Ms. Scozzafava had been under siege from conservative leaders because she supported gay rights and abortion rights and was considered too liberal on various fiscal issues.
The Republican National Committee, which had strongly backed Ms. Scozzafava’s candidacy, issued a statement applauding her decision and announcing it was now supporting Mr. Hoffman.
“Effective immediately, the R.N.C. will endorse and support the Conservative candidate in the race, Doug Hoffman,” the party’s national chairman, Michael Steele, said. “Doug’s campaign will receive the financial backing of the R.N.C. and get-out-the-vote efforts to defeat Bill Owens on Tuesday.”
Yet other prominent Republicans expressed concern that Ms. Scozzafava’s decision seemed likely to encourage conservatives going into next year’s midterm elections, raising the prospect of more primaries against Republican candidates that they deem too moderate. Party leaders — including Mr. Steele and Newt Gingrich, the former House speaker — had argued that local parties should be permitted to pick candidates that most closely mirror the sentiments of the district, even if those candidates vary from Republican orthodoxy on some issues.
“This makes life more complicated from the standpoint of this: If we get into a cycle where every time one side loses, they run a third-party candidate, we’ll make Pelosi speaker for life and guarantee Obama’s re-election,” said Mr. Gingrich, who had endorsed Ms. Scozzafava.
“I felt very deeply that when you have all 11 county chairman voting for someone, that it wasn’t appropriate for me to come in and render my judgment,” he said. “I think we are going to get into a very difficult environment around the country if suddenly conservative leaders decide they are going to anoint people without regard to local primaries and local choices.”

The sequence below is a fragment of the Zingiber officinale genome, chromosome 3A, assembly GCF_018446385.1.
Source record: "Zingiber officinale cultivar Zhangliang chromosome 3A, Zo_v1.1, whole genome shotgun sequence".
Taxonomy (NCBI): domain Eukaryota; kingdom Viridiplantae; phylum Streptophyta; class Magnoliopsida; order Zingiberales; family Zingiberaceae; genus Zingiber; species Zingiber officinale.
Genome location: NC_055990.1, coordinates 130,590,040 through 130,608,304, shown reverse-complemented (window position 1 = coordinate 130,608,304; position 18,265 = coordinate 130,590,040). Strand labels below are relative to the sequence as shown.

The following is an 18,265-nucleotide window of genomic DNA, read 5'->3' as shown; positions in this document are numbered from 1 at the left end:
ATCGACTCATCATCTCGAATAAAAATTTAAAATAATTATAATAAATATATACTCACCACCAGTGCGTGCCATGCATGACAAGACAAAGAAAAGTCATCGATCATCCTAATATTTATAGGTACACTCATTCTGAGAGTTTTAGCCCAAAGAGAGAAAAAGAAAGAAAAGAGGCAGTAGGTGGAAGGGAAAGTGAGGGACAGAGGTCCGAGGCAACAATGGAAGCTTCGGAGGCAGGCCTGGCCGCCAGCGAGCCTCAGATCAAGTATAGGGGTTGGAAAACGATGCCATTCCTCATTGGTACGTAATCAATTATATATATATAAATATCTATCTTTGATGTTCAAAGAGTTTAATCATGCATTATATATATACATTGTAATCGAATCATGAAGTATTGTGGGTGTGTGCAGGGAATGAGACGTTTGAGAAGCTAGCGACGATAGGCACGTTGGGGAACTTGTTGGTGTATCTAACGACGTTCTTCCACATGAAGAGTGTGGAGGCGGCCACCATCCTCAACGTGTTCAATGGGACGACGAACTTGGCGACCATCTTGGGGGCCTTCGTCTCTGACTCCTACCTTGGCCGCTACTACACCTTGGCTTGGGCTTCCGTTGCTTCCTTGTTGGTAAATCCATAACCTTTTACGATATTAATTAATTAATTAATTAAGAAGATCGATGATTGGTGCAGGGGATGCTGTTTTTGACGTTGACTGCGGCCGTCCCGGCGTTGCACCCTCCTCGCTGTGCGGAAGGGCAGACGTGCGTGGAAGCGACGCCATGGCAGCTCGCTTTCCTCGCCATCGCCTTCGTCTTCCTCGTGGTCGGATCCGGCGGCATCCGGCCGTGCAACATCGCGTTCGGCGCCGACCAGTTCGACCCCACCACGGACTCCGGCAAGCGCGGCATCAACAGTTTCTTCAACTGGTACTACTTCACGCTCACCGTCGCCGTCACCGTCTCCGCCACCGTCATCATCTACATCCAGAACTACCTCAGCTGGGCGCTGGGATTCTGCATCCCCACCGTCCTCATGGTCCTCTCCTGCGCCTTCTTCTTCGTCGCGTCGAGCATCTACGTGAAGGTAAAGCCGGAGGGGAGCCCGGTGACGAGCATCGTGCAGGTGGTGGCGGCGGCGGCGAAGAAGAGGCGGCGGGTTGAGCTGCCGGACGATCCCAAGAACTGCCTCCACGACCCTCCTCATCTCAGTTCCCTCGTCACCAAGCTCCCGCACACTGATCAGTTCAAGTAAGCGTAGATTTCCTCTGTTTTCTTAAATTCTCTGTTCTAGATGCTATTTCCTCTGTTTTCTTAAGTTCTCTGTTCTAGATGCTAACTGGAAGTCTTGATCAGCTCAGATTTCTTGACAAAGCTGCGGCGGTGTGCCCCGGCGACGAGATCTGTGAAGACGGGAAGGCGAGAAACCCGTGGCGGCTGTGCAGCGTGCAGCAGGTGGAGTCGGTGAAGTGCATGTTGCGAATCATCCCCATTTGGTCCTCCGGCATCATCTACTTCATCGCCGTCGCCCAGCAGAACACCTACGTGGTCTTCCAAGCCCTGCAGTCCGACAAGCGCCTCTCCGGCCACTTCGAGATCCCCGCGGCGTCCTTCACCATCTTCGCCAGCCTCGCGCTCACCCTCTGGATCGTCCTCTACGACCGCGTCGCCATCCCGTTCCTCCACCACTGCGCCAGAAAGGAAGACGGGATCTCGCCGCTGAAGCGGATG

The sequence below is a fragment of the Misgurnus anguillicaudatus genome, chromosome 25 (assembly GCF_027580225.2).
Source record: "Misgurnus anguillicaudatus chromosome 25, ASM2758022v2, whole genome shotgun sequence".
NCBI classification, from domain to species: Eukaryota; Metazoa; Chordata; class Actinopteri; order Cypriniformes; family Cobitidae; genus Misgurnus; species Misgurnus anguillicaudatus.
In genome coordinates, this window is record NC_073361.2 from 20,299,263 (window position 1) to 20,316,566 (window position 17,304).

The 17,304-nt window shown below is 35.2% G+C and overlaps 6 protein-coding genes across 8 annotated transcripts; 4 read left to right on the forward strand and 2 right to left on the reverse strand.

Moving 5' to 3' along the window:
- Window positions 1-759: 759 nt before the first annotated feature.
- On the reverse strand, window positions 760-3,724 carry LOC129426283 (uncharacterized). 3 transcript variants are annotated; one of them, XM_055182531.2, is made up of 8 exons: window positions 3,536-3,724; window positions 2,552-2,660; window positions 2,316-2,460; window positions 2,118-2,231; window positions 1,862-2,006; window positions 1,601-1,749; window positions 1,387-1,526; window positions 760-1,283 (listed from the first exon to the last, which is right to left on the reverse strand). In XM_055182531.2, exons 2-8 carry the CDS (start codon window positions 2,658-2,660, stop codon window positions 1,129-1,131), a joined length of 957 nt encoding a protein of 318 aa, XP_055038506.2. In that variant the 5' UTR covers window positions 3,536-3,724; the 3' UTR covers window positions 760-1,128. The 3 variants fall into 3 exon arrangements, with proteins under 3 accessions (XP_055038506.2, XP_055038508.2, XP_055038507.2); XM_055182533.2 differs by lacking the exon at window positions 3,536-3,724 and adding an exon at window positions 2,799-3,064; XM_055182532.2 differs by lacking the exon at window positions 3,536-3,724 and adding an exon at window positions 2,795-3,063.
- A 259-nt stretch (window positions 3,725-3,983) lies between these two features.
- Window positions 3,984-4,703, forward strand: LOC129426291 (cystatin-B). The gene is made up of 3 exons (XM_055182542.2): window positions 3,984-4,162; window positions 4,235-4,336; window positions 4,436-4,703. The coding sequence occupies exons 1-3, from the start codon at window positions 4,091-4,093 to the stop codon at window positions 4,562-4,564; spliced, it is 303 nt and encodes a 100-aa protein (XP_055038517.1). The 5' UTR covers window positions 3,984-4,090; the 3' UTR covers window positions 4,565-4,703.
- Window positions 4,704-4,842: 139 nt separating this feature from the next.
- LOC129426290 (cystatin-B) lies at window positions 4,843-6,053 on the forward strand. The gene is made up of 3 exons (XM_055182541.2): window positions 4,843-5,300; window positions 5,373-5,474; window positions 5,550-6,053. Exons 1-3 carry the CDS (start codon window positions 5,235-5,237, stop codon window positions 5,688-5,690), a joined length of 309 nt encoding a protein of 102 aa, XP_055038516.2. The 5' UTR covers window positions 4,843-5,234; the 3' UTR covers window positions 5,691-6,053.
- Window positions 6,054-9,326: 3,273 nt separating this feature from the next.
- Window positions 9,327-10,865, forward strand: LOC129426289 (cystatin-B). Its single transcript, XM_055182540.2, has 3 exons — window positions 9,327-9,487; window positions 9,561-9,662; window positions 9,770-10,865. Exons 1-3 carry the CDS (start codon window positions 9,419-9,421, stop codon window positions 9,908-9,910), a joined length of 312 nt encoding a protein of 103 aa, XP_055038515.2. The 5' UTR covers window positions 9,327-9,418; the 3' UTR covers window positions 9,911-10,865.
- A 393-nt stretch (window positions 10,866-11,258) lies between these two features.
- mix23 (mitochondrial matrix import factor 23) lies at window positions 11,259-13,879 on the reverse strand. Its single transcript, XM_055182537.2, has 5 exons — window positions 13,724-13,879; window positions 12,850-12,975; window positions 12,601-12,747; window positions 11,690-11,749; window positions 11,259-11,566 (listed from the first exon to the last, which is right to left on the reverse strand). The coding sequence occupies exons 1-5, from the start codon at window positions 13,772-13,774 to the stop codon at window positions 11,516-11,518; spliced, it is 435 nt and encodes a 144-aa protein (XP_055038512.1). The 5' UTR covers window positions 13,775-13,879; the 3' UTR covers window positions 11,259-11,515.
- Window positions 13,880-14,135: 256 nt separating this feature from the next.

Ms. Scozzafava, a state assemblywoman and former small-town mayor, was nominated this summer by Republican county leaders who quickly found their choice second-guessed by the party’s conservative wing. Many officials in the district, a vast expanse from the Vermont border through the Adirondacks to Lake Ontario, were deeply resentful of the outside involvement.
Woowee. Newt Gingrich supported a candidate that the whackjobs called a 'radical liberal'. I think I just saw a formation of porkers overhead.
Here's some information on the carpetbagger and on the Democrat, who sounds like a good, smart guy. Law professor, even.
And here's the scoop on the dirty tricks the teabaggers employed, including fake websites and astroturfing.
The Teabaggers pulled out their really big guns. Sawah Palin not only endorsed the carpetbagging teabagger, but also 'trashed' the Rethuglican.
Hoffman [the carpetbagger] couldn’t answer the simplest questions on local economic and transportation issues posed by the editorial board of the Watertown Daily Times, whining that they were “parochial” and should have been given to him in advance. In my parochial school that was called cheating.
Palin, who resigned as Alaska governor in July, didn’t have to leave home to toss her grenade. She did it from the privacy of her laptop. I guess she also can see upstate New York from her front porch.
Yeah, well, they've won the battle but according to many pundits, they've likely handed the Dems a district held by Rethuglicans for nearly a century.
The wait won't be long. Election is Tuesday.
BONUS: Go read Frank Rich.